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GitHub launches its new GPT-4-powered Copilot coding assistant

Copilot will now integrate into every aspect of the developer experience, says GitHub CEO Thomas Dohmke.

GitHub launches its new GPT-4-powered Copilot coding assistant
[Source photo: Github]

GitHub begins rolling out a new GPT-4-powered version of its Copilot coding assistant today. The new iteration expands the tool’s functionality to more phases of the code creation process.

The original Copilot, launched in 2022, was based on the earlier GPT-3 model, and worked within the developer’s editor window to autocomplete lines or sections of code, or generate code based on plain language requests.

“We’re bringing Copilot into every part of the developer experience,” says GitHub CEO Thomas Dohmke. “So, not just auto completion, but it will become part of every single step of the developer life cycle.”

The new Copilot also brings with it a more ChatGPT-like experience. GitHub has integrated a chatbot into the editor environment in development tools such as VS Code and Visual Studio. Developer-users can interact with the Copilot chat interface using either text commands or voice commands.

But this chatbot does more than just chat, Dohmke stresses. “It will have the whole context of your editing environment, so it understands what you just typed in your coding window,” Dohmke says. “It will understand the error messages or the debug output in your terminal window and then it can give you tailored advice.”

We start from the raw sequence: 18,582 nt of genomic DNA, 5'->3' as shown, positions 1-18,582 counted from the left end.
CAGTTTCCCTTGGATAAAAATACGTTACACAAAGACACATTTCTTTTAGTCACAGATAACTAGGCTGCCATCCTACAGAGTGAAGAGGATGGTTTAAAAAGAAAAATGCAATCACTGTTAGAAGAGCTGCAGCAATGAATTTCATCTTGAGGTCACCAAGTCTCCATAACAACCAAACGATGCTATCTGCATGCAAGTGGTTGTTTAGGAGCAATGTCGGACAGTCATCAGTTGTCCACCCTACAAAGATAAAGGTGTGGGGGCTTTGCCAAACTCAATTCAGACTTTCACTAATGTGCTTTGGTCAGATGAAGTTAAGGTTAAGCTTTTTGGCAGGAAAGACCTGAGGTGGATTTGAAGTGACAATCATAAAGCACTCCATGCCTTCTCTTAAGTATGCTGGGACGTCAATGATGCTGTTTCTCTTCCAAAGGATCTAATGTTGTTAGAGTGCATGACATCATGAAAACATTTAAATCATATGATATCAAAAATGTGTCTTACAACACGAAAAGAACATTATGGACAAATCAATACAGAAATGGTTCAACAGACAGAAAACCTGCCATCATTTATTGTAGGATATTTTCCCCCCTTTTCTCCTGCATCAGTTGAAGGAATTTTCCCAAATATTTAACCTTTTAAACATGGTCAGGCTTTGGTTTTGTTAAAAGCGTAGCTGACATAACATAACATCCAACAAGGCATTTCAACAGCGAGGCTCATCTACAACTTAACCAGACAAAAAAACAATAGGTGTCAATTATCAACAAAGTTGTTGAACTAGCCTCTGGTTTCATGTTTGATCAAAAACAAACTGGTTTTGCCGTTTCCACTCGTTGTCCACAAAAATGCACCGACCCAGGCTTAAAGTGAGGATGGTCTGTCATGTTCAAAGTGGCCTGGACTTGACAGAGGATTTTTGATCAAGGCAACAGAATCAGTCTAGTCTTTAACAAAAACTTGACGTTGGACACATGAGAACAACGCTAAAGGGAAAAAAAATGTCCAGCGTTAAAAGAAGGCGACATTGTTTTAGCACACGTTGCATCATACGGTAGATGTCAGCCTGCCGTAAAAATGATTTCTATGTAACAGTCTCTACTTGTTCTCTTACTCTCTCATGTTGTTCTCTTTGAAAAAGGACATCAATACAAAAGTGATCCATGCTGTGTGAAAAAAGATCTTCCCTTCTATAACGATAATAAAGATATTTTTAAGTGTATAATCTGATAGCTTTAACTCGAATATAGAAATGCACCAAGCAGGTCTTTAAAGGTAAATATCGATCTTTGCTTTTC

Dohmke says Copilot can play a meaningful role in each phase of the development process—from project planning to the final deployment of the code.

During planning and tracking, the tool will help the developer describe what they intend to build in concise, plain language that’s easily understood by team members.

At the coding stage, Copilot will continue to rely on an older model called Codex (a fast variant of the GPT-3 model) to autocomplete lines or sections of code.

“What’s happening now [is] we’re using different models for different use cases—a fast model for auto completion, a slower, more accurate model for the generation of test cases and answering questions and documentation,” Dohmke says.

In the code review process, the Copilot can help create test cases for the code (to make sure it does what it’s meant to do) and find and help fix small errors within the code that might create a bug.

During code deployment, Copilot can double-check that what’s being moved into production has been fully tested. If some code remains untested, the assistant will raise an error message when the developer hits the deploy button, Dohmke says.

GitHub says more than a million developers and more than 5,000 businesses have now used Copilot.

Copilot will become available immediately for developers who sign up for a waiting list. Dohmke says that after a first wave of admissions to the product, additional developers will get access, depending on demand levels.

Copilot costs $10 per month for individuals, and $19 per developer per month for businesses.

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Mark Wilson is a senior writer at Fast Company who has written about design, technology, and culture for almost 15 years. His work has appeared at Gizmodo, Kotaku, PopMech, PopSci, Esquire, American Photo and Lucky Peach. More

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